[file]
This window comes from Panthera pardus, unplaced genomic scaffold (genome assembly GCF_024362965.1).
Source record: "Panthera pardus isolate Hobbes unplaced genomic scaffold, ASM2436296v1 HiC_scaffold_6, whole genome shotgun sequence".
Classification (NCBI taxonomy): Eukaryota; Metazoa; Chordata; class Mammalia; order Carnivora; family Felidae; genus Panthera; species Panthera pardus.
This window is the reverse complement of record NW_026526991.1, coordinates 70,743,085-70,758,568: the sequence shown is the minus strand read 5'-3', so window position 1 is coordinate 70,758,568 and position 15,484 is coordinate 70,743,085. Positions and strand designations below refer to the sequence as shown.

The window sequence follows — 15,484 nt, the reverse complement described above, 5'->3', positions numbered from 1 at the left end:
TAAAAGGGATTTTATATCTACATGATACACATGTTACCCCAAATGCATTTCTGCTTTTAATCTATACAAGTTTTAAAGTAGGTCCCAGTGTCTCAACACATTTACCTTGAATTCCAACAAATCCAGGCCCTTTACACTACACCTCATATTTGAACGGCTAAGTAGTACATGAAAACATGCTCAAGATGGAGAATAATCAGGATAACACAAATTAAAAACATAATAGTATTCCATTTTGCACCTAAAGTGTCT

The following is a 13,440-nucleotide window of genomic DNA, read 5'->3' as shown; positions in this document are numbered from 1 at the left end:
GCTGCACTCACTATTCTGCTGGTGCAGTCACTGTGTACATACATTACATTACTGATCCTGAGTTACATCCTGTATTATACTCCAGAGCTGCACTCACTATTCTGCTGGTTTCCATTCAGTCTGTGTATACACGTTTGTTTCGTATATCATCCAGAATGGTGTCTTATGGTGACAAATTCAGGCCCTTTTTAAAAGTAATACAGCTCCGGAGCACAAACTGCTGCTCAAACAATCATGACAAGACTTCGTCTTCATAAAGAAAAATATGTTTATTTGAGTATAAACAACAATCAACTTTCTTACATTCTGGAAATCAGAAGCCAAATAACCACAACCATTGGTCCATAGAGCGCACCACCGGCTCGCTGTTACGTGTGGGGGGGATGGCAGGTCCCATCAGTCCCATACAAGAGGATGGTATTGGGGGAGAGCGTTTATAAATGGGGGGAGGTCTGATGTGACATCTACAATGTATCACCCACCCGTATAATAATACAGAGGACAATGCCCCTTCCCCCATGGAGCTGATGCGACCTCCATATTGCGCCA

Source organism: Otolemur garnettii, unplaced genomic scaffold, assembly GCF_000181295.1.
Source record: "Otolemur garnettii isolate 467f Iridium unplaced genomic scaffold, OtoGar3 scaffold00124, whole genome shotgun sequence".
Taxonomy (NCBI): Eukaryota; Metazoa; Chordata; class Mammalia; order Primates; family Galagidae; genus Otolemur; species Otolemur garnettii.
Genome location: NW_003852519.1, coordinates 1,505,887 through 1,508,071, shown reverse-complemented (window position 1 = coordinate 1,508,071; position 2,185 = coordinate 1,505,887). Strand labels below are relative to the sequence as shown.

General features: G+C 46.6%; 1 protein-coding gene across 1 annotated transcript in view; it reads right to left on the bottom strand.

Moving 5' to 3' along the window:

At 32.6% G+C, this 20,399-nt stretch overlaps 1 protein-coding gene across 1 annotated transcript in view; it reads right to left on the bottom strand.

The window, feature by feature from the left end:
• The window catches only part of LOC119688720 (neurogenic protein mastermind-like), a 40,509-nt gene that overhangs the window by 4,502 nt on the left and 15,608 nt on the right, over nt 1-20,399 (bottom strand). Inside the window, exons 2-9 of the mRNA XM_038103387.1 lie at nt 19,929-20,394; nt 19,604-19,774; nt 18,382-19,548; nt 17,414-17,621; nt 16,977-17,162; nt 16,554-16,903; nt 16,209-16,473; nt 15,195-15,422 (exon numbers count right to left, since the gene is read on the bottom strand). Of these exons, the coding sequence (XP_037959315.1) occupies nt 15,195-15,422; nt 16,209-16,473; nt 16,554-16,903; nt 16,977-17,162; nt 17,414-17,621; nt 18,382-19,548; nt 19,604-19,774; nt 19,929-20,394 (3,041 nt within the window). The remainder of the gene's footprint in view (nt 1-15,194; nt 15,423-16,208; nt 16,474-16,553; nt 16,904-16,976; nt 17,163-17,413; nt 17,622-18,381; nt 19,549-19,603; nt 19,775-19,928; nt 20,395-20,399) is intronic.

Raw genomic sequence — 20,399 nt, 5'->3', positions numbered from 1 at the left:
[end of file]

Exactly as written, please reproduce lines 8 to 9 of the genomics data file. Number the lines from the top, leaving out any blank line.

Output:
GCTGCACTCACTATTCTGCTGGTGCAGTCACTGTGTACATACATTACATTACTGATCCTGAGTTACATCCTGTATTATACTCCAGAGCTGCACTCACTATTCTGCTGGTTTCCATTCAGTCTGTGTATACACGTTTGTTTCGTATATCATCCAGAATGGTGTCTTATGGTGACAAATTCAGGCCCTTTTTAAAAGTAATACAGCTCCGGAGCACAAACTGCTGCTCAAACAATCATGACAAGACTTCGTCTTCATAAAGAAAAATATGTTTATTTGAGTATAAACAACAATCAACTTTCTTACATTCTGGAAATCAGAAGCCAAATAACCACAACCATTGGTCCATAGAGCGCACCACCGGCTCGCTGTTACGTGTGGGGGGGATGGCAGGTCCCATCAGTCCCATACAAGAGGATGGTATTGGGGGAGAGCGTTTATAAATGGGGGGAGGTCTGATGTGACATCTACAATGTATCACCCACCCGTATAATAATACAGAGGACAATGCCCCTTCCCCCATGGAGCTGATGCGACCTCCATATTGCGCCA

Source organism: Otolemur garnettii, unplaced genomic scaffold, assembly GCF_000181295.1.